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J.W. von Goethe (1749–1832). Wilhelm Meister’s Apprenticeship.
The Harvard Classics Shelf of Fiction. 1917.

Criticisms and Interpretations. IV. By Edward Dowden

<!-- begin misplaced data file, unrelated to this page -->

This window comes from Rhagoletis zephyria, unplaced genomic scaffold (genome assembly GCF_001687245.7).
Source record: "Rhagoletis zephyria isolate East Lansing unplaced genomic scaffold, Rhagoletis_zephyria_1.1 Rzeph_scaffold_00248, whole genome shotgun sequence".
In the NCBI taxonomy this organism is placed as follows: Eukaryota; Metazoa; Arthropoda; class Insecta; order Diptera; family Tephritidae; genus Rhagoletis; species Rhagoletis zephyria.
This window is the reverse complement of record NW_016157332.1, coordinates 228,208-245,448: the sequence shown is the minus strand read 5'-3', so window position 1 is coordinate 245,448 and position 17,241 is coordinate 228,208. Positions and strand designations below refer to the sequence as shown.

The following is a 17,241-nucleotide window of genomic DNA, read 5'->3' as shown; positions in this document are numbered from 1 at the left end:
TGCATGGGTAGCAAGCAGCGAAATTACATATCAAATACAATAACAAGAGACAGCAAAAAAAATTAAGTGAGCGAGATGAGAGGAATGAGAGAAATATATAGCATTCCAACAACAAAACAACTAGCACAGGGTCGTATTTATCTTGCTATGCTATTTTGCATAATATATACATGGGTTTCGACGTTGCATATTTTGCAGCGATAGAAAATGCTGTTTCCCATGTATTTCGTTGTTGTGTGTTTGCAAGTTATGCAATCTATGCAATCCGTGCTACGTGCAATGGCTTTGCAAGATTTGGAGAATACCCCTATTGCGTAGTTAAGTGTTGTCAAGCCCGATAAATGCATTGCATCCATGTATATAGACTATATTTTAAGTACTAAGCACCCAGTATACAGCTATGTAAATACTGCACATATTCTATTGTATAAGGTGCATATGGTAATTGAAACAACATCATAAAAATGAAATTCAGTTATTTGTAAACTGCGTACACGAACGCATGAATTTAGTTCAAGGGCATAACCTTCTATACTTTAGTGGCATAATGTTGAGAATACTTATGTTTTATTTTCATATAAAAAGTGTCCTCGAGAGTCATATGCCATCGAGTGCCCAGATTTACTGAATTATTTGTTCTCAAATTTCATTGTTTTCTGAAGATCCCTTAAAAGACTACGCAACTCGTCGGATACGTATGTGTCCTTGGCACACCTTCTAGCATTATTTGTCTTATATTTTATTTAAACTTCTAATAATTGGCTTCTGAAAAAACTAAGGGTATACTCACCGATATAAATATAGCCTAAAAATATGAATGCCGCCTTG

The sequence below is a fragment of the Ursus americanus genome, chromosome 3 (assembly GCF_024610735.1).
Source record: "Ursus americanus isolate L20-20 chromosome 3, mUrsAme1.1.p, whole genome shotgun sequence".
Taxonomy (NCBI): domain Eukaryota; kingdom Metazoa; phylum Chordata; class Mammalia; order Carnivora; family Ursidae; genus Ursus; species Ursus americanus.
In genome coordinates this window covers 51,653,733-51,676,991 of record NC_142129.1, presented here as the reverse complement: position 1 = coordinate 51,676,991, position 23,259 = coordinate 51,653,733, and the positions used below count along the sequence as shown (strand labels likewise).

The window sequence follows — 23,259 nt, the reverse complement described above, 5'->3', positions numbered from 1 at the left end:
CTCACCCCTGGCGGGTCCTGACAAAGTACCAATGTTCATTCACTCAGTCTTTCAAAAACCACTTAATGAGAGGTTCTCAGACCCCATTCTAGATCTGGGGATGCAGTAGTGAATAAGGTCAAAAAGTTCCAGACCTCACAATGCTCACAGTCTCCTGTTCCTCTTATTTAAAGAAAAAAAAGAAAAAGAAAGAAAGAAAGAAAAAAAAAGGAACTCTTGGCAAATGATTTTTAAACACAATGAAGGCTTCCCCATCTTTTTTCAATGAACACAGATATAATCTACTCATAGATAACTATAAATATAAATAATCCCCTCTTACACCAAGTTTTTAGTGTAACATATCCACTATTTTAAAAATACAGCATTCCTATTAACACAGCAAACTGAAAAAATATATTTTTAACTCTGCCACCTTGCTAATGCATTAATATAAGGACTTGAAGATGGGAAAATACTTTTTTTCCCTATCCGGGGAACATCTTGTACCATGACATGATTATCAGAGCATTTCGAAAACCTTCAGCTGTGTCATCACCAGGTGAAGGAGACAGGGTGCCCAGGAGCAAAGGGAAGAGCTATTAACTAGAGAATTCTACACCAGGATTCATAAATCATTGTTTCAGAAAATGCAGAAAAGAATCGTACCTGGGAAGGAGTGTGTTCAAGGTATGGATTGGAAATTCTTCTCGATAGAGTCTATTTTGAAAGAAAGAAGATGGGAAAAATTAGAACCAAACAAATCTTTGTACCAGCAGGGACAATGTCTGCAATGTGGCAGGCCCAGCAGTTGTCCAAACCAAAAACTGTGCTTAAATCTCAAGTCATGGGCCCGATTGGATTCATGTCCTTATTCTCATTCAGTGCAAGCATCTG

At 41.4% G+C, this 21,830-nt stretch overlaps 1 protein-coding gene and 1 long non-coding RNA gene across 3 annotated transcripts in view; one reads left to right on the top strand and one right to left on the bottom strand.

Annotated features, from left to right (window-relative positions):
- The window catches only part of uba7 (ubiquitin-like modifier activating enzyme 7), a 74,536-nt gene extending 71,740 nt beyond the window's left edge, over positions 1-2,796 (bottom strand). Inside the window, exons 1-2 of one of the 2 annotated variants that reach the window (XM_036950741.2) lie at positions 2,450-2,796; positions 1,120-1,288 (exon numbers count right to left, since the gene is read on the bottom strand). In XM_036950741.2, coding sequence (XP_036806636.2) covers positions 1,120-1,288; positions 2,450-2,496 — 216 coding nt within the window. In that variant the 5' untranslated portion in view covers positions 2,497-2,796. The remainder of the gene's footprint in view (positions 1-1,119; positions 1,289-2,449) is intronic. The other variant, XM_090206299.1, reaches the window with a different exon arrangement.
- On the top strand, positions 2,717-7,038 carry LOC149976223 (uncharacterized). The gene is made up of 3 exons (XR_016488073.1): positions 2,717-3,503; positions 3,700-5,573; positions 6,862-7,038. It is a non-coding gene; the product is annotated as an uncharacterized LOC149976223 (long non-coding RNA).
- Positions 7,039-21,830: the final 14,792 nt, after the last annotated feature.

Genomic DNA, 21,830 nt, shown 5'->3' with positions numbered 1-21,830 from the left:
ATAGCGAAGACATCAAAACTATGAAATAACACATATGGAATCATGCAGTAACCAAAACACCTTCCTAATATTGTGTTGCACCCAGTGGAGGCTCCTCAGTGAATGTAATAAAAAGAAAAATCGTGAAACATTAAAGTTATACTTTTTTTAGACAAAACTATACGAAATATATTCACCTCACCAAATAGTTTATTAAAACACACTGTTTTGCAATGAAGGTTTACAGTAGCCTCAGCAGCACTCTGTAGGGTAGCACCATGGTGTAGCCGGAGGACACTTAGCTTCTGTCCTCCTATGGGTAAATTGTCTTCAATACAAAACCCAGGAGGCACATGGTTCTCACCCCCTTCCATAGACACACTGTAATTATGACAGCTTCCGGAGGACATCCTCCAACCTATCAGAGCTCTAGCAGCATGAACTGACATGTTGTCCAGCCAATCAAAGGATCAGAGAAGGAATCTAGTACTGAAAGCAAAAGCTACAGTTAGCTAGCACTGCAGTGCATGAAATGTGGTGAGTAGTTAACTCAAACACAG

IT is a novel without a hero. When William first appears in this pseudo-epos, we see him as a kind of tamer, less attractive Werther; less imaginative than Werther, less of a poet, but like Werther vague, unpractical, self-involved, indulging to excess a shallower sensibility and a poorer kind of passion. How he came by the name of Meister was unknown to Goethe, for his right name was Wilhelm Schüler. William must start from low beginnings. He has small sense of his duties to others; he wastes himself in dreams of little profit; and it is out of such stuff as this that a worthy, useful, even admirable man is to be formed. It is enough at first if there lies within him the capacity of growth, the possibility of progress. But the way is long: delusions, snares, wanderings must be experienced; by error he must be delivered from error. In “Werther” Goethe had exhibited the ruin that comes upon an idealist who will not and cannot abandon his dreams and immoderate desire. In “Tasso” he had shown how a masculine prudence, an enlightened worldliness—presented in the person of Antonio—may come to the aid and deliverance of the idealist when he cannot deliver himself. Here in “Wilhelm Meister” a foolish dreamer is to be formed into a true man; the vague and void of indefinite idealism is to be filled hereafter by a life of well-chosen, well-defined activity. He is to be educated not in the schools—it is now unhappily too late for that—but by the harder discipline of life; he is to be delivered from the splendid prison painted with idle visions into the liberty of modest well-doing.—From “New Studies in Literature” (1895).